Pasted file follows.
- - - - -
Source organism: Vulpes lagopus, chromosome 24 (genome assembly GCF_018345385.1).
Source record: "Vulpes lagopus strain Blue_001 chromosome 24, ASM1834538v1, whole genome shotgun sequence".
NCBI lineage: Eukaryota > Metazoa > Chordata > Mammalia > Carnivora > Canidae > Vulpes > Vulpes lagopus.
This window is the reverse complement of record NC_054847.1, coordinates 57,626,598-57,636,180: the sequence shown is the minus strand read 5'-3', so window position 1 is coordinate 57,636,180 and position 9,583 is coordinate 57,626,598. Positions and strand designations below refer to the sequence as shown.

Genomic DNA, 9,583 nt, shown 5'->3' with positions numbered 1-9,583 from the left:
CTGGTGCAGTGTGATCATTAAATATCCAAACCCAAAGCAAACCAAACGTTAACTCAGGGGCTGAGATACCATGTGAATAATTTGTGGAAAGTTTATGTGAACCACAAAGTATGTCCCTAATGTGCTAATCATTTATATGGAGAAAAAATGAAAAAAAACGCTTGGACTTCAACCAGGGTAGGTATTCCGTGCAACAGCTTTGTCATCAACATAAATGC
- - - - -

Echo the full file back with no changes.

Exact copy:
Source organism: Vulpes lagopus, chromosome 24 (genome assembly GCF_018345385.1).
Source record: "Vulpes lagopus strain Blue_001 chromosome 24, ASM1834538v1, whole genome shotgun sequence".
NCBI lineage: Eukaryota > Metazoa > Chordata > Mammalia > Carnivora > Canidae > Vulpes > Vulpes lagopus.
This window is the reverse complement of record NC_054847.1, coordinates 57,626,598-57,636,180: the sequence shown is the minus strand read 5'-3', so window position 1 is coordinate 57,636,180 and position 9,583 is coordinate 57,626,598. Positions and strand designations below refer to the sequence as shown.

Genomic DNA, 9,583 nt, shown 5'->3' with positions numbered 1-9,583 from the left:
CTGGTGCAGTGTGATCATTAAATATCCAAACCCAAAGCAAACCAAACGTTAACTCAGGGGCTGAGATACCATGTGAATAATTTGTGGAAAGTTTATGTGAACCACAAAGTATGTCCCTAATGTGCTAATCATTTATATGGAGAAAAAATGAAAAAAAACGCTTGGACTTCAACCAGGGTAGGTATTCCGTGCAACAGCTTTGTCATCAACATAAATGC